Welcoming the announcement, Mr MacInnes, secretary of the Western Isles Fishermen’s Association, said the two main themes – infrastructure and training – are both highly relevant to island needs.
He looked forward to working with Comhairle nan Eilean Siar in order to put forward the strongest possible bids. Mr MacInnes said: “It’s like everything else – the devil will be in the detail but on the face of it, this appears to tick our boxes”.
The Fund has been criticised by the Scottish Government because the intention is for money to go direct to fishing communities throughout the UK rather than by being distributed, within Scotland, through Edinburgh.
Mairi Gougeon, the SNP rural affairs secretary, denounced this approach, saying: “It is for Scottish ministers, accountable to the Scottish parliament, to make decisions about how marine and fisheries funding is spent in line with our priorities”.
However, the Western Isles industry – which has often been marginalised by more powerful east coast interests – sees opportunity in being able to bid direct into the Fund, the vast majority of which has been earmarked “for projects such as modernising ports and harbours alongside increasing capacity and efficiency at processing and aquaculture facilities”
The reference to aquaculture chimes with recent demands for investment in areas like Loch Roag which have long yielded revenues for the Crown Estate from fish farming but have seen minimal public investment in return. The Fund offers an obvious opportunity to remedy this.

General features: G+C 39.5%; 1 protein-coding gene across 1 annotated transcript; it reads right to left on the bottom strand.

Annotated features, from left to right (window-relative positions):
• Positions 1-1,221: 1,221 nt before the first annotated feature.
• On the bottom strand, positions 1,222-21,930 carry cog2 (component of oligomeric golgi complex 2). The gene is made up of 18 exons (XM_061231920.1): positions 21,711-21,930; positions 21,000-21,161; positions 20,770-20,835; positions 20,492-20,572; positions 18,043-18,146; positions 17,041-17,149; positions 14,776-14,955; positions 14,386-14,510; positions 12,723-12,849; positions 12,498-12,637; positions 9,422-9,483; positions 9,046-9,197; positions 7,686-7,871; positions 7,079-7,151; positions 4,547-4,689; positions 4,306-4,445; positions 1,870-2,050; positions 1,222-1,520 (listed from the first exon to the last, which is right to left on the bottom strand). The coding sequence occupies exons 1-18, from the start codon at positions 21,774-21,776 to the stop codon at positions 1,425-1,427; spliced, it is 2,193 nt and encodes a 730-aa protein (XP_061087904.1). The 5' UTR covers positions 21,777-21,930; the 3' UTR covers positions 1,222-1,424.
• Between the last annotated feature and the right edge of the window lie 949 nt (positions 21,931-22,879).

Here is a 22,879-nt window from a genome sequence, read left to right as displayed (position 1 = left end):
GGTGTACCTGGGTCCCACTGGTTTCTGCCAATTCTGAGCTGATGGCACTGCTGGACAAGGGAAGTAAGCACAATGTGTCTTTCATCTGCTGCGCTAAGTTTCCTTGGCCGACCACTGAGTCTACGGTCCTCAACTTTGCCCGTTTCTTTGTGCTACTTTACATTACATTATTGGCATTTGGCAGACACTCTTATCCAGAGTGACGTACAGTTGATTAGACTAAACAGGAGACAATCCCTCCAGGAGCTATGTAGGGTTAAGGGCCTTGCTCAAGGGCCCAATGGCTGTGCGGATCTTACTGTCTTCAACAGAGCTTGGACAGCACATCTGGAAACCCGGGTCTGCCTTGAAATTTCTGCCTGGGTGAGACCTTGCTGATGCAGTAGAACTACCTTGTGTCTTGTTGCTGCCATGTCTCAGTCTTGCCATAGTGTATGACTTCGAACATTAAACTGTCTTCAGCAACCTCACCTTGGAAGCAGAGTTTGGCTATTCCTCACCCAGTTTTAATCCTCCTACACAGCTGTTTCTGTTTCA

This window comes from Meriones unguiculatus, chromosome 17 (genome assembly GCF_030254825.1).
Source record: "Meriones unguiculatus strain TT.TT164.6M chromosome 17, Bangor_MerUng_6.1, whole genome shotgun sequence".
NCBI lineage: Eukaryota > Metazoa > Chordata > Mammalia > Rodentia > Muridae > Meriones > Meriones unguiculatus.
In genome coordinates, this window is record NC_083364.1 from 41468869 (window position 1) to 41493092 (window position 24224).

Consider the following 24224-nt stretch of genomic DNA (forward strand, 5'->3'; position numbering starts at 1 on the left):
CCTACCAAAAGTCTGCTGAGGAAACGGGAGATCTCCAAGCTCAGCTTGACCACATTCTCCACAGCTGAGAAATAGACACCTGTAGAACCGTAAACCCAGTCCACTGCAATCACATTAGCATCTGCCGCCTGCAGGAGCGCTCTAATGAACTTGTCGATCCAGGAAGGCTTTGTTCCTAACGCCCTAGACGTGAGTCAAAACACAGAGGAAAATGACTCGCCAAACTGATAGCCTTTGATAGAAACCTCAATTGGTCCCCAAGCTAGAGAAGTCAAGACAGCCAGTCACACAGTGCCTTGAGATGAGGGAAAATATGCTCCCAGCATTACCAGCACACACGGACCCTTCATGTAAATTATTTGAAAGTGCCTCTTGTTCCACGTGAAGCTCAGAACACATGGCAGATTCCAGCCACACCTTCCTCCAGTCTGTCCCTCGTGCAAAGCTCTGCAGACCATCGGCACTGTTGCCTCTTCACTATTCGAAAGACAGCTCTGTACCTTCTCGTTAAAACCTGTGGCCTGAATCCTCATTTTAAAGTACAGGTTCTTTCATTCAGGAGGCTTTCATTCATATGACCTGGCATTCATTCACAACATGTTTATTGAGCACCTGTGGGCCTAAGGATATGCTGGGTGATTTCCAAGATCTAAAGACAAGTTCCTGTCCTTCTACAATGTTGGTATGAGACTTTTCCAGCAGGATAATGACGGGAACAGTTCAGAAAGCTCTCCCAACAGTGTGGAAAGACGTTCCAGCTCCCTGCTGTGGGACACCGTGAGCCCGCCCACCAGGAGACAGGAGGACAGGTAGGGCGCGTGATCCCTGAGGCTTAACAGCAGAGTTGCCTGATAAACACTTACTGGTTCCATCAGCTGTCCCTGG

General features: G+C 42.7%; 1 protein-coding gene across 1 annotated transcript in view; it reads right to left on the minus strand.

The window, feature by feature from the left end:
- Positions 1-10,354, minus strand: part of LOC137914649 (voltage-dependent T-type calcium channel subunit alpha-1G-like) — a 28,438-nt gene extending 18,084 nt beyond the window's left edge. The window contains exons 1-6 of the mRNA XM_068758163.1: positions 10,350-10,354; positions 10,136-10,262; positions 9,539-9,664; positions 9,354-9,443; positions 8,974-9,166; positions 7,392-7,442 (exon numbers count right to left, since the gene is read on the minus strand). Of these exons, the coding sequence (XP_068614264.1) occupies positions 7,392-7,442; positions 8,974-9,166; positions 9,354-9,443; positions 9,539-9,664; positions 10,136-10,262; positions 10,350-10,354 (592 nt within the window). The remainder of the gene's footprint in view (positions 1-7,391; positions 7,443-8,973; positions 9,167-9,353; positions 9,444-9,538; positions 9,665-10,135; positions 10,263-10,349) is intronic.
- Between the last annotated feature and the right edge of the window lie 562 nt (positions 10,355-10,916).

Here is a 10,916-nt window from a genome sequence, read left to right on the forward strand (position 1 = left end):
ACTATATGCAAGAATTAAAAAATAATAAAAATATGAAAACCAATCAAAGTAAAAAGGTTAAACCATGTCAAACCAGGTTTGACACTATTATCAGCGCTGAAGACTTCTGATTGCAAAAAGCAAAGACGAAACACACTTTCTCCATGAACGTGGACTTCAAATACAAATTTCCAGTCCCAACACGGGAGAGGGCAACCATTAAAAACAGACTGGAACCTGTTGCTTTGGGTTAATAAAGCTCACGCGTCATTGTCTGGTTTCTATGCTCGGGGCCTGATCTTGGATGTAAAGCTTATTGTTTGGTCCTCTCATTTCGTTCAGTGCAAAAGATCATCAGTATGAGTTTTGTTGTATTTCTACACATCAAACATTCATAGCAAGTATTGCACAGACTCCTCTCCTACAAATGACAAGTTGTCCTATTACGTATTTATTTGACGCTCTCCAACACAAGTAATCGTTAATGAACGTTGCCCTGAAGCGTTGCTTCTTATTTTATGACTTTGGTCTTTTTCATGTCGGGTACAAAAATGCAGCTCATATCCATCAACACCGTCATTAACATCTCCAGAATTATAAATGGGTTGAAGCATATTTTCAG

According to DEFRA: “A competition will be run to identify the best projects, prioritising those that reduce carbon emissions, helping increase the sustainability of the sector and contributing towards the UK’s commitment to reach Net Zero by 2050.
“Up to £10 million will also be used to encourage new entrants into the processing, catching and aquaculture sectors, alongside training and upskilling current workers. We will do this by offering an improved package of training to people joining the industry and making it easier for people from coastal communities to progress through their career”.
Mr MacInnes was concerned about a parallel announcement which would impose a condition that 70 per cent of crews should be UK nationals. The Gazette contacted DEFRA and it was confirmed that this is a devolved matter and the policy will apply only to vessels registered and licensed in England.
Similarly, a proposal to impose minimum limits on catches landed in the UK applies to English vessels only. Those which do not comply would have to hand back quota. In this case, Scotland may follow a similar approach which, said Mr MacInnes, could release increased quota for the west coast.
Ms Gougeon said recently: “We will move to increase the amount of catch landed at Scottish ports by introducing new economic link arrangements for Scottish vessels in 2023”.